Introduction of fees sees huge drop in sexual discrimination tribunal cases


The number of tribunals have fallen by over 80 per cent since fees were introduced.

NEW charges for employment tribunals are putting women off fighting sexual discrimination cases.

Since the introduction of fees, which can be over PS1,000 depending on the complexity of the case and if it goes to trial, there has been an 81 per cent drop in tribunal cases and an 85 per cent drop in sexual discrimination cases.

The issue was raised in the Scottish Parliament yesterday [12 June] during a debate on employee rights.

Christina McKelvie MSP believes the fees are effectively barring women from justice. She told the Herald: “Introducing fees for employment tribunals was always clearly a retrograde step – and these figures show clear evidence that the unfair, indefensible fees are hindering workers seeking the justice they deserve.

“And with a staggering 85 per cent fall in sex discrimination cases brought before employment tribunals, it couldn’t be clearer that once again it is women who are paying the price.” (Click read more here).

This has led to calls for tribunals to be devolved to Scotland. McKelvie said this would be a sensible decision and told the Scottish Parliament that Holyrood is currently”unable to go far enough to tackle the underlying problems. Only fully devolved powers over employment law will allow us to sort out the mess.”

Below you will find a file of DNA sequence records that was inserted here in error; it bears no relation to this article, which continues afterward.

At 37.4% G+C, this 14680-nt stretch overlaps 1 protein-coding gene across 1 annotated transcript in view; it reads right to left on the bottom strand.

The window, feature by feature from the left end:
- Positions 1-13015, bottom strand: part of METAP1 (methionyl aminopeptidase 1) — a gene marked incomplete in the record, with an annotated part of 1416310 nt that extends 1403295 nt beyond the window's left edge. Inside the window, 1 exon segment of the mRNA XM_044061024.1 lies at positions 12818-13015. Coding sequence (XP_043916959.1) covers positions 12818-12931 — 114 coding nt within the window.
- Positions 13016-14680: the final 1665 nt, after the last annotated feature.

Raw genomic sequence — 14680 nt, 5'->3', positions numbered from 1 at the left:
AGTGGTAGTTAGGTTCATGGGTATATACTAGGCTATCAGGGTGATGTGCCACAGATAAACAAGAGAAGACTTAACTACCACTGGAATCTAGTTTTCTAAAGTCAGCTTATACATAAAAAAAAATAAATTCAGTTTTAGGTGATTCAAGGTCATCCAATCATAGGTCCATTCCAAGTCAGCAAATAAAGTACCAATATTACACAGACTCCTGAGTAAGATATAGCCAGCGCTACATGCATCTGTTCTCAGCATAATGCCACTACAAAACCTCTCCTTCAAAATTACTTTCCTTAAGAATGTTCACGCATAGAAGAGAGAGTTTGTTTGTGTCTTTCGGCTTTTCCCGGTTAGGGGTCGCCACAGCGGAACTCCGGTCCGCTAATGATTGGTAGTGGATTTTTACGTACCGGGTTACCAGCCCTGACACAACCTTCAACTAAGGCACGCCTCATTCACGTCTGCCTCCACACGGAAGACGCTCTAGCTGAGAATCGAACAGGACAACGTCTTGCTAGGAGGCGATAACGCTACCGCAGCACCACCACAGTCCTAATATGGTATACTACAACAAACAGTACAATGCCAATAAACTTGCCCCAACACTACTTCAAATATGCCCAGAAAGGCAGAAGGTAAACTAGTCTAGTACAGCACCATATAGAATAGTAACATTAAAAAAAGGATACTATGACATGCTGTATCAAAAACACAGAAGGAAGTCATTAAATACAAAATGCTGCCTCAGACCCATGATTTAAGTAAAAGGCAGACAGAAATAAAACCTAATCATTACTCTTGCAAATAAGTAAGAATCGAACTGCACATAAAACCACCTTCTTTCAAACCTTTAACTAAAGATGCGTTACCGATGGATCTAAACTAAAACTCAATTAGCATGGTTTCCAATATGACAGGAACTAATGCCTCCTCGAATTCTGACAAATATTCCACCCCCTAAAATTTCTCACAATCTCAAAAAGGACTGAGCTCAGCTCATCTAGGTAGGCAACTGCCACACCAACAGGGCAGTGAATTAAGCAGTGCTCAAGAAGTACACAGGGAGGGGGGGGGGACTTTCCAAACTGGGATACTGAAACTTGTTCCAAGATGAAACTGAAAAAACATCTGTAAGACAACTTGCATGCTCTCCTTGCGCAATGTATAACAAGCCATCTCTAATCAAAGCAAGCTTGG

The Smith Commission recommended that powers over tribunals be devolved, but the Scottish Government has argued that the Scotland Bill does not go far enough.

The tribunal fees have attracted criticism from Citizens Advice Scotland, Unison and the law society of Scotland.

A spokesperson for the UK Government’s Ministry of Justice told the Herald it was right that hardworking taxpayers should not be paying for costly tribunals.

The spokesperson added: “We have been very careful, however, to ensure those who have limited means have fee waivers and are not excluded from seeking redress.”

The Ministry of Justice are currently holding a review into the system.

Photo courtesy of Engender Scotland